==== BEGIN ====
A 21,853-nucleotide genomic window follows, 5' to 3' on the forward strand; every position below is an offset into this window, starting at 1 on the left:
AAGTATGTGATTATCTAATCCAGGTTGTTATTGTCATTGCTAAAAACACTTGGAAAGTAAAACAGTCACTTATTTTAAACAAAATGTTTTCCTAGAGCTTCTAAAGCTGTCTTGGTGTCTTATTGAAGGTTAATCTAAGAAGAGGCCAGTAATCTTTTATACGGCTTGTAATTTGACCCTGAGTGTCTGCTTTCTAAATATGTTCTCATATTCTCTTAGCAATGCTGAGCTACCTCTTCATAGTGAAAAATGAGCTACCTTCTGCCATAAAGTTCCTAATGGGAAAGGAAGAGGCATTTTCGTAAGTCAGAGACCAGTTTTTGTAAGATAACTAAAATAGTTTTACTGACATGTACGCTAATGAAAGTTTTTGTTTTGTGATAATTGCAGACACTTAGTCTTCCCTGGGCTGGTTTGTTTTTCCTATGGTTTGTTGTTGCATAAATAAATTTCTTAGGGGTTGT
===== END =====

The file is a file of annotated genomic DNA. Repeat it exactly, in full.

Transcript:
A 21,853-nucleotide genomic window follows, 5' to 3' on the forward strand; every position below is an offset into this window, starting at 1 on the left:
AAGTATGTGATTATCTAATCCAGGTTGTTATTGTCATTGCTAAAAACACTTGGAAAGTAAAACAGTCACTTATTTTAAACAAAATGTTTTCCTAGAGCTTCTAAAGCTGTCTTGGTGTCTTATTGAAGGTTAATCTAAGAAGAGGCCAGTAATCTTTTATACGGCTTGTAATTTGACCCTGAGTGTCTGCTTTCTAAATATGTTCTCATATTCTCTTAGCAATGCTGAGCTACCTCTTCATAGTGAAAAATGAGCTACCTTCTGCCATAAAGTTCCTAATGGGAAAGGAAGAGGCATTTTCGTAAGTCAGAGACCAGTTTTTGTAAGATAACTAAAATAGTTTTACTGACATGTACGCTAATGAAAGTTTTTGTTTTGTGATAATTGCAGACACTTAGTCTTCCCTGGGCTGGTTTGTTTTTCCTATGGTTTGTTGTTGCATAAATAAATTTCTTAGGGGTTGT